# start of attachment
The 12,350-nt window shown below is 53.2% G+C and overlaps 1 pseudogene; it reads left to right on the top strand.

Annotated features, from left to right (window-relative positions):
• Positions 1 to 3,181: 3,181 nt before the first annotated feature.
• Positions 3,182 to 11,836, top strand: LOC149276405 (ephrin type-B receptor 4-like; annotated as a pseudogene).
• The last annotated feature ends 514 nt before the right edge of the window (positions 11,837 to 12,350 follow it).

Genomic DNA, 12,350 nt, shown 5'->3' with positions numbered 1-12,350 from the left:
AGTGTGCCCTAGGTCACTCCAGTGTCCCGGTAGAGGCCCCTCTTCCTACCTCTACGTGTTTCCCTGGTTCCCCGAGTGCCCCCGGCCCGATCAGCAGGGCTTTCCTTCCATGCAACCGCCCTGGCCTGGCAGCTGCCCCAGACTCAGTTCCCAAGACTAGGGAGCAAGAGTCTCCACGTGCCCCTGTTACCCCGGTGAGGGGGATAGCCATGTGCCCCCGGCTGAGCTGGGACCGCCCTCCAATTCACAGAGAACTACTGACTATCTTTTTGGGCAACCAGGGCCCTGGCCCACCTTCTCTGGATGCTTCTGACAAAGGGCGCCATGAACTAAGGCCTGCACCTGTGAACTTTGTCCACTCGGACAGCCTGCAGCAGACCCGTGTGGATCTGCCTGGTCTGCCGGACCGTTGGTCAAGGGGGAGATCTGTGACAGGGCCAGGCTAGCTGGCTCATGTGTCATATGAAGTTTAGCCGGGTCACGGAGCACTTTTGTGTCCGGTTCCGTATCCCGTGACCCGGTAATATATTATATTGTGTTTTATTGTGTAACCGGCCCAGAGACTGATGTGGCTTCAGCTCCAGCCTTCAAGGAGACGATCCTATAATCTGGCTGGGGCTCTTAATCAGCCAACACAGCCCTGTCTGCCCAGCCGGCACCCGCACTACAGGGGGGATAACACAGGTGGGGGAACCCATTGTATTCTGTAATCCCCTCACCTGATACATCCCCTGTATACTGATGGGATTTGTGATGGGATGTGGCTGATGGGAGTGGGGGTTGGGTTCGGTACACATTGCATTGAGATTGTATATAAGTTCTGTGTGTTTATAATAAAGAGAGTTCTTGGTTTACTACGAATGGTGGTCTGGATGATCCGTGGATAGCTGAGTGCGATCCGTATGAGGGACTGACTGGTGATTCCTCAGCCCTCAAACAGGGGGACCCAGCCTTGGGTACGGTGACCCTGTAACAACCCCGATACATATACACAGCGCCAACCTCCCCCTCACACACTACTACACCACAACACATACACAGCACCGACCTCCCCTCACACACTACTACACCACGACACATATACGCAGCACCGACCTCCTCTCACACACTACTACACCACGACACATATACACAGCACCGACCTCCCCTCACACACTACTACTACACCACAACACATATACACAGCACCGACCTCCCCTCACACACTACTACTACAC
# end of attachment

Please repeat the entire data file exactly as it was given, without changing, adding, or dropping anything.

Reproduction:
The 12,350-nt window shown below is 53.2% G+C and overlaps 1 pseudogene; it reads left to right on the top strand.

Annotated features, from left to right (window-relative positions):
• Positions 1 to 3,181: 3,181 nt before the first annotated feature.
• Positions 3,182 to 11,836, top strand: LOC149276405 (ephrin type-B receptor 4-like; annotated as a pseudogene).
• The last annotated feature ends 514 nt before the right edge of the window (positions 11,837 to 12,350 follow it).

Genomic DNA, 12,350 nt, shown 5'->3' with positions numbered 1-12,350 from the left:
AGTGTGCCCTAGGTCACTCCAGTGTCCCGGTAGAGGCCCCTCTTCCTACCTCTACGTGTTTCCCTGGTTCCCCGAGTGCCCCCGGCCCGATCAGCAGGGCTTTCCTTCCATGCAACCGCCCTGGCCTGGCAGCTGCCCCAGACTCAGTTCCCAAGACTAGGGAGCAAGAGTCTCCACGTGCCCCTGTTACCCCGGTGAGGGGGATAGCCATGTGCCCCCGGCTGAGCTGGGACCGCCCTCCAATTCACAGAGAACTACTGACTATCTTTTTGGGCAACCAGGGCCCTGGCCCACCTTCTCTGGATGCTTCTGACAAAGGGCGCCATGAACTAAGGCCTGCACCTGTGAACTTTGTCCACTCGGACAGCCTGCAGCAGACCCGTGTGGATCTGCCTGGTCTGCCGGACCGTTGGTCAAGGGGGAGATCTGTGACAGGGCCAGGCTAGCTGGCTCATGTGTCATATGAAGTTTAGCCGGGTCACGGAGCACTTTTGTGTCCGGTTCCGTATCCCGTGACCCGGTAATATATTATATTGTGTTTTATTGTGTAACCGGCCCAGAGACTGATGTGGCTTCAGCTCCAGCCTTCAAGGAGACGATCCTATAATCTGGCTGGGGCTCTTAATCAGCCAACACAGCCCTGTCTGCCCAGCCGGCACCCGCACTACAGGGGGGATAACACAGGTGGGGGAACCCATTGTATTCTGTAATCCCCTCACCTGATACATCCCCTGTATACTGATGGGATTTGTGATGGGATGTGGCTGATGGGAGTGGGGGTTGGGTTCGGTACACATTGCATTGAGATTGTATATAAGTTCTGTGTGTTTATAATAAAGAGAGTTCTTGGTTTACTACGAATGGTGGTCTGGATGATCCGTGGATAGCTGAGTGCGATCCGTATGAGGGACTGACTGGTGATTCCTCAGCCCTCAAACAGGGGGACCCAGCCTTGGGTACGGTGACCCTGTAACAACCCCGATACATATACACAGCGCCAACCTCCCCCTCACACACTACTACACCACAACACATACACAGCACCGACCTCCCCTCACACACTACTACACCACGACACATATACGCAGCACCGACCTCCTCTCACACACTACTACACCACGACACATATACACAGCACCGACCTCCCCTCACACACTACTACTACACCACAACACATATACACAGCACCGACCTCCCCTCACACACTACTACTACAC